What Certificate Is Used to Sign Apps?
Deep Instinct’s 2020 Cyber Threat Landscape Report shows that malware increased 358% overall in 2020. Thankfully, there’s a certificate you can use to sign apps that helps users determine whether your application is legitimate. Discover which certificate can protect your customers, ensure the integrity of your apps, and increase trust and confidence in your brand.
In a world where software is behind every business, and apps are used and installed on every device, trust and security are paramount. As a developer or publisher, using a digital certificate to sign your apps is the best way to protect their integrity, your users and ensure a smooth customer experience.
App Annie’s State of Mobile 2021 report shows that mobile apps were downloaded 218 billion times in 2020. As of 2018, there were 35 million Windows desktop apps available to download and the figure has continued to grow since that time. Imagine how much damage an attacker could cause by capitalizing on these numbers by creating phony software applications or compromising legitimate ones without users knowing it.
Image Source: App Annie – State of Mobile 2021 Report
In this article, we’ll discover which type of digital certificate plays a key role in protecting users from downloading and installing malware-infected apps. We will explore how this certificate works and talk about how you can become a trusted developer and get the most out of using it.
What Certificate Is Used to Sign Apps? A Code Signing Certificate Overview
Code signing certificates are small digital files that developers and publishers use to assert digital identity and ensure the integrity of their software and code. How does this help you? The answer is by building digital trust in your brand and products, which nurtures your relationships with customers in this era of digital transformation.
The code signing certificate protects the integrity of your apps, providing an additional layer of security. It uses a private key to sign the code and a public key to confirm its signature. The process of code signing helps you not prove that you legitimately released the software, but it also uses a cryptographic function called hashing to provide a way for users to know whether your software has been tampered with since you originally signed it.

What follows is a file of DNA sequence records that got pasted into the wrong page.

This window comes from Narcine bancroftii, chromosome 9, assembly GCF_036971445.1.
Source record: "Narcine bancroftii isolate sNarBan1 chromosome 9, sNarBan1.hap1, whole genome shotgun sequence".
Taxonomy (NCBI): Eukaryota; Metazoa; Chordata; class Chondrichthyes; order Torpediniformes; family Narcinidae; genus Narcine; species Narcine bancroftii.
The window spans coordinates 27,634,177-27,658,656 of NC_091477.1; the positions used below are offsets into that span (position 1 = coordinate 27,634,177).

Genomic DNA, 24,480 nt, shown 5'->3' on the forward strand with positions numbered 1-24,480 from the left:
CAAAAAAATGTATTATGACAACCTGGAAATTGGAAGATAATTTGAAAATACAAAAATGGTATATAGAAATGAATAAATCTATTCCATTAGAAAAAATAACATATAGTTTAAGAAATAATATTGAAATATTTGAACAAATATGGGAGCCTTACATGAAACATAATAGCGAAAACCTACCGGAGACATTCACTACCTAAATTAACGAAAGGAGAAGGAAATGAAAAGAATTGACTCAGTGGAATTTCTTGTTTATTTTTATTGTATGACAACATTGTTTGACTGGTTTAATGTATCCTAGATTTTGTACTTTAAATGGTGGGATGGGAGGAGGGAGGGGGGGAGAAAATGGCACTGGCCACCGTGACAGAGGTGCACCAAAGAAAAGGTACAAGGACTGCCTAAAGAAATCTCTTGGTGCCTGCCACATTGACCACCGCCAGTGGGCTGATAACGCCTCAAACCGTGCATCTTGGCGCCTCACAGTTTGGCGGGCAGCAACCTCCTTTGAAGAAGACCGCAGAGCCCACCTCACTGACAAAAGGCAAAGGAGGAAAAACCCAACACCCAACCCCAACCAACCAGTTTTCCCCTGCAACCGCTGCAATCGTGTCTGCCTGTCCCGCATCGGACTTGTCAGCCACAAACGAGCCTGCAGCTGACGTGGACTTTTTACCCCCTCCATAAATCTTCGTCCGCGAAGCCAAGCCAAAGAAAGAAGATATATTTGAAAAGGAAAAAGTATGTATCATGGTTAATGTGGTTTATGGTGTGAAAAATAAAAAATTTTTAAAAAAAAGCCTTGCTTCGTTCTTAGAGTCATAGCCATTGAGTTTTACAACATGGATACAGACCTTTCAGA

Of course, a code signing certificate is just one of several types of X.509 digital certificates you can use to make your business and/or communications more secure. Other examples include:
- The S/MIME email certificates. Also known as an email signing certificate, this small digital file enables encrypted email and allows the recipient to verify the message’s authenticity and the sender’s identity.
- The SSL/TLS certificates. Installed on servers, this website security certificate ensures encrypted and secure communication between the server and the client (user’s web browser).
- The document signing certificates. Used to digitally sign many types of files, it certifies that the signed document has not been modified and confirms the author’s identity.
- The client authentication certificates. Often utilized to restrict access to databases, it verifies the identity of an individual or a device in order to establish a secure, encrypted connection to web apps or other resources.
- The IoT device certificates. It protects connected devices, ensuring a hacker-proof, encrypted communication within the network, which guarantees authenticity and data integrity.
All these certificates are based on asymmetric cryptography and harness the power of public key infrastructure.
Code Signing Certificate Supported Platforms
Code signing certificates support multiple platforms and can be used to sign desktop applications, scripts, mobile apps (depending on how you plan to distribute them, more about it in the following chapter), and other executables.
Here are a few examples of the most known supported platforms:
- Microsoft Windows. If you’re planning to develop a new app for Microsoft 10, for example, both standard and EV code signing certificates can be used to sign it.
- MacOS/iOS. You can sign macOS applications using a traditional code signing certificate using the macOS codesign command. However, doing so will require additional steps that are specific to Apple and involve using an Apple-issued certificate as well. (Learn more about signing for macOS and iOS later in the article.)
- Microsoft Visual Studio. To be able to develop mobile or web apps with Visual Studio, you will also need to have a valid code signing certificate.
- Java. Apps built on Java can and should be signed with a code signing certificate using the Java Development Kit (JDK).
- Adobe. Air applications will only work if they’re signed by a code signing certificate (standard or EV, it doesn’t matter) issued by an authorized CA.
… And these are just a few examples. You may have noticed that we didn’t mention Mac OS, iOS or the apps distributed in specific mobile app stores. This is because they’re part of an exceptional group that we’re going to talk about later in the article.
Benefits of Digitally Signing Your Apps (i.e., Why You Should Use a Code Signing Certificate)